• [11] Yoram Shachar, “Inside the Supreme Court of Israel—Decision-Making in Small Panels”(Paper delivered at the IDC Law Review conference, March 19, 2014) [unpublished].
  • [12] Smyth, “Some Are More equal,” supra note 22 at 201.
  • [13] Dixon had limited success in the 1960s, but ultimately fared no better than Latham,Barwick, Mason, and Gleeson: Narayan & Smyth, “What explains Dissent,” supra note 75at 405-406.
  • [14] Edelman et al., supra note 25 at 142.
  • [15] Caldeira & Zorn, “Of Time,” supra note 4 at 900 (arguing that there is a consensual normon the US Supreme Court that changed over time influencing both dissents and concurrencesand partly though not wholly related to changes in the chief justice).
  • [16] Caldeira & Zorn, “Of Time,” supra note 4 at 878. See also Sunstein, “Unanimity”’ supranote 3.
  • [17] Epstein et al., “Norm of Consensus," supra note 36 at 376.
  • [18] Walker, Epstein & Dixon, supra note 8 at 384-385 (although they note that other factorswere also influential such as a change in the court’s docket control, the high turnover rate, andexperience of the judges on the Court at the time).
  • [19] Haynie, “Leadership," supra note 16 at 1164.
  • [20] Scott D. Gerber & Keeok Park, “The Quixotic Search for Consensus on the U.S. SupremeCourt: A Cross-Judicial Empirical Analysis of the Rehnquist Court Justices" (1997) 91:2American Political Science Review 390 at 405.
  • [21] Ostberg et al., “Leaders," supra note 28 at 523-524.
  • [22] Songer et al., “Explaining Dissent," supra note 22 at 404-405.
  • [23] Ostberg et al., “Leaders," supra note 28 at 526. Peter McCormick, “Follow the Leader: JudicialPower and Judicial Leadership on the Laskin Court, 1973-1984" (1998) 24 Queen’s LJ 237 at 276(using Laskin’s own dissenting votes as a measure and finding that Laskin became less of a dissenter as time went on—an indication of a “strong and decisive leadership").
  • [24] Russell Smyth & Paresh Kumar Narayan, “Hail to the Chief! Leadership and StructuralChange in the Level of Consensus on the High Court of Australia” (2004) 1:2 Journal ofEmpirical Legal Studies 399 at 423.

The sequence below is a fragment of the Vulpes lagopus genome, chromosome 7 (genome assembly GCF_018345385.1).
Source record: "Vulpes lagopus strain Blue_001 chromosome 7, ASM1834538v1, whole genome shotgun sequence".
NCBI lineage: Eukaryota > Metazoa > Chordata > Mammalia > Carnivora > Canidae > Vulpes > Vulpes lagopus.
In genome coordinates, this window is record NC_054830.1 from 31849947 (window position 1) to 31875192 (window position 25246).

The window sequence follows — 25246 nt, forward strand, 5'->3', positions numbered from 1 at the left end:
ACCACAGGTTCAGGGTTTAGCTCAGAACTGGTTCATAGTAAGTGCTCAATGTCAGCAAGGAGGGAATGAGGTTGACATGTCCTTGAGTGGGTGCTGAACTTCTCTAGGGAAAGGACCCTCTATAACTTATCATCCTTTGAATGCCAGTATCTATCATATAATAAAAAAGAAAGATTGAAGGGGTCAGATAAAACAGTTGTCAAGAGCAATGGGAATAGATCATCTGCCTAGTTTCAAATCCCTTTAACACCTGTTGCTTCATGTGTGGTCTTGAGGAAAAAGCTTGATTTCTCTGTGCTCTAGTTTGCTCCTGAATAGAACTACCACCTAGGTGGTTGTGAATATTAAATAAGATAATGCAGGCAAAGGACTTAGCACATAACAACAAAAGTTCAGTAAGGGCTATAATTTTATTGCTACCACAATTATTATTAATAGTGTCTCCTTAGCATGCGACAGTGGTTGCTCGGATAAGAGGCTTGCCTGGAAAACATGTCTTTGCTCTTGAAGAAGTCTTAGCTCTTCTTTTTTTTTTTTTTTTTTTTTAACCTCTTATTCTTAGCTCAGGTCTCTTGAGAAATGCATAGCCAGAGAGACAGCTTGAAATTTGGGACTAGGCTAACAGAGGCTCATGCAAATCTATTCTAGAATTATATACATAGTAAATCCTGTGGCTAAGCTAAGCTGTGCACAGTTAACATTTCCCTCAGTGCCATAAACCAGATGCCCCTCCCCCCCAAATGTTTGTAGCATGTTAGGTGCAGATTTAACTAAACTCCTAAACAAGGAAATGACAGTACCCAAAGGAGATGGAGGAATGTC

• [25] Smyth, “Historical Consensual,” supra note 8 at 259.
  • [26] Smyth, “Explaining Historical Dissent,” supra note 50 at 102; Smyth, “Variations in Dissent,”supra note 75 at 239; Smyth, “Role of Attitudinal,” supra note 51.
  • [27] Smyth, “Explaining Historical Dissent,” supra note 50 at 102. But see Smyth, “Role ofAttitudinal,” supra note 51.
  • [28] Pierce, supra note 96 at 333.
  • [29] Andrew Lynch, “Does the High Court Disagree More Often in Constitutional Cases?A Statistical Study of Judgment Delivery 1981-2003” (2005) 33 Federal Law Review 485at 519.
  • [30] Abhinav Chandrachud, “Speech, Structure and Behaviour on the Supreme Court of India”(2012) 25:2 Columbia Journal of Asian Law 222 at 252.
  • [31] Nick Robinson et al., “Interpreting the Constitution: Supreme Court Constitution Benchessince Independence” (2011) 41 Economic & Political Weekly 27 at 31. Similarly, in the UKHanretty found that the presence of the president or deputy president of the Supreme Courtincreases the likelihood of agreement: Chris Hanretty, “Lumpers and Splitters on the unitedKingdom Supreme Court” (2013) American Political Science Association 2013 Annual MeetingPaper, at 19.
  • [32] See Appendix 3 for regression results relating to the fraction of dissenting opinions. Theseresults used annual data for an OLS regression with the fraction of opinions in the year with atleast one dissent as the dependent variable. The independent variables were the total cases inthe year, the standard deviation of the lifetime liberal voting rates of the judges on the court inthat year, the fraction of cases that involved civil liberties issues that year, and a series of dummy